The Aug. 7 primary election is drawing closer every day, but how much do you really know about the names on the ballot?
Patch is interviewing candidates running in the Aug. 7 primary, including the five candidates for the 40th District's seat in the Michigan House of Representatives.
The seat is currently filled by Rep. Chuck Moss (R-Birmingham), who is unable to run for re-election this year due to term limits ().
, the 40th district will be composed of Birmingham, Bloomfield Hills, Bloomfield Township, and a portion of West Bloomfield.
Running for the spot are , , and .
Democrat Dorian Coston of West Bloomfield will essentially challenge the winner of the Republican primary in the Nov. 6 general election. Though unopposed on the primary ballot, Coston is not leaving much to chance and campaigned in earnest during the weeks leading up to the Aug. 7 vote.
“I’m really excited about this," he told members of the during a recent meeting when competition for liquor licenses was discussed. "(Trustee Neal) Barnett talked about competition, working through things to find the best possible person for the job. That's what it's all about.“
Family: Coston is married with a wife named Melinda, who works as a nurse. He claims that she "sees firsthand why it is important to have coverage and for people to care for their loved ones as well as care for themselves." Coston is also close with his parents, who taught the "value of commitment and public service."
Education: Coston earned an undergraduate degree from the University of Arizona at Tucson, a Paralegal Certificate from Oakland Community College, and recently added an MHRM from Keller Graduate School.
Occupation: Coston is a certified paralegal. Coston works for the Wayne County Prosecutor’s Office Special Operations and Safe School Initiative. He also has experience as a small business owner in environment sales/advertising and as a public school teacher.
Residence: Coston has lived in West Bloomfield since 2009.
Other activities: Coston coaches girls basketball at the Jewish Community Center of West Bloomfield and is active in Parent Teacher Associations, having served as Vice President on two different boards. He has also volunteered as a student staff attorney with the Salvation Army William Booth Legal Aid Clinic, served as Vice Chairman of Progressives for Councilman Gil Hill, and worked as a coordinator with Each One Reach One.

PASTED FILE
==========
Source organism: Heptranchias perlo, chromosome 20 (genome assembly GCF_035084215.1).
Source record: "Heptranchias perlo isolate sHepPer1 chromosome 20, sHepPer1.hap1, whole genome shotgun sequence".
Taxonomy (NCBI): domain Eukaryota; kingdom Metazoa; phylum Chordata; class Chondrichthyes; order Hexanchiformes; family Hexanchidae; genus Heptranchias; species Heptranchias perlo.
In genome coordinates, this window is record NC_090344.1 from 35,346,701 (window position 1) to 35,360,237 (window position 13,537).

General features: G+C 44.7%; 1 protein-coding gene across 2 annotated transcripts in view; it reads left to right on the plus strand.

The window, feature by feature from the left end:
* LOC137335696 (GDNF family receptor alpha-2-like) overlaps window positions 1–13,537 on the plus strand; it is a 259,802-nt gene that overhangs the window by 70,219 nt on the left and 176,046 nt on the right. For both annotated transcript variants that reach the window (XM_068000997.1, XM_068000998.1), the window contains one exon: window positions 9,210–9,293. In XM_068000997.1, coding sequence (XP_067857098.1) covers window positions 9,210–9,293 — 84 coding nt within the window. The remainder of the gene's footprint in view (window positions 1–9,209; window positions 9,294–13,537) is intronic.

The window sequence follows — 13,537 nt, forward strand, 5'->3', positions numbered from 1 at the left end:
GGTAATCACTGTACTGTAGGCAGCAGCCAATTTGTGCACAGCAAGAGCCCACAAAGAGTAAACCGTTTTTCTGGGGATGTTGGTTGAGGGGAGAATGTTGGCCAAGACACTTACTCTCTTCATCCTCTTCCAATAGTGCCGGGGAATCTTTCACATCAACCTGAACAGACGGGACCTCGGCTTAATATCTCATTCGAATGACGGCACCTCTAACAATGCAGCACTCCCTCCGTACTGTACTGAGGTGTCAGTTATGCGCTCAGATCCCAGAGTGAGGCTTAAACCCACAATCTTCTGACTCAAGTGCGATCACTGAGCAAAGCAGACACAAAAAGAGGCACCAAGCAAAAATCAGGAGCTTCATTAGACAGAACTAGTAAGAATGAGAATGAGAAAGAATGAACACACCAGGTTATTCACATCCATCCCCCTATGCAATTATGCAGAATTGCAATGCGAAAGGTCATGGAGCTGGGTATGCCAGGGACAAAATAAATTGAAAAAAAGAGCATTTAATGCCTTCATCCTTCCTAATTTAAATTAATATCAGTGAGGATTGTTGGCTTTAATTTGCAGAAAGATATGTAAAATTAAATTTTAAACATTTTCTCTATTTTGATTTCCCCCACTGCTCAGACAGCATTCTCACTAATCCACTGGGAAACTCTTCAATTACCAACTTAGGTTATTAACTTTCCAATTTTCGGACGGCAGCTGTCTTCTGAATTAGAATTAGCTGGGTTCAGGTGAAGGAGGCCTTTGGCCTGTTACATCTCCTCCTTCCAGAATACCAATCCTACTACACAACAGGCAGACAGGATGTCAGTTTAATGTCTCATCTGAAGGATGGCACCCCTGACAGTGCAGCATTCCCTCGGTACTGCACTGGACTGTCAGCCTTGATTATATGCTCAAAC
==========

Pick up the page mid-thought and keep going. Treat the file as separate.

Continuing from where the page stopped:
Why are you running for state representative?
Coston said he wants to work for people by focusing his efforts on the education of children.
"I have seen why government must value getting our kids educated so they can create and fill jobs," Coston wrote to Patch. "Therefore, we have to focus on education. "The states that focus on education are now leading in jobs."
Coston points to his experience as a lifelong student as well as an educator as key to framing his understanding of state funding for schools and the importance of keeping paraprofessionals in classrooms. He explains this as not merely a problem in Detroit, rather one that stretches "across the board and across county lines."
Coston added that he hopes to bring in efficient government policies and practices to aid small business owners in Southeast Michigan.
What are new ideas you would bring to the position/district?
Coston hopes to expand public and private programs dedicated to education.
Coston said he would encourage public and private ventures to expand the Box Top Rewards Program to include others items like big ticket purchases of clothing and party packages. He would also push to expand literacy programs into the home, where educators could visit students and their parents to teach reading.
"Our schools need to be equipped to spot literacy challenged students early, and more importantly provide the support those students need to succeed," Coston said. "In addition, increased access to literacy programs for adults is essential if we want to seriously address the systemic issues at play here."
Coston added that he would like to incorporate financial literacy as a core curriculum requirement in K-12 public education.
What do you think are the biggest issues facing Michigan?
Early childhood education and local public schools are a focus of legislation which Coston hopes to champion. He said that he hopes to raise an increase of 10 percent of current funds every year to improve early childhood programs in public schools.
Meanwhile, he said, he hopes to make post-secondary and continued education more affordable. A comprehensive strategy is needed to assist younger, capable people who want to work but have been adversely affected by the recession; in addition, returning veterans should be able to easily find well-paying positions, according to Coston.
If elected, Coston hopes to change business in the state by increasing the minimum wage and expanding the state Microloan Fund Program, currently offered to privately held Michigan startups and small businesses.
Who else is running? Meet the candidates for the Michigan House of Representatives Patch has interviewed so far: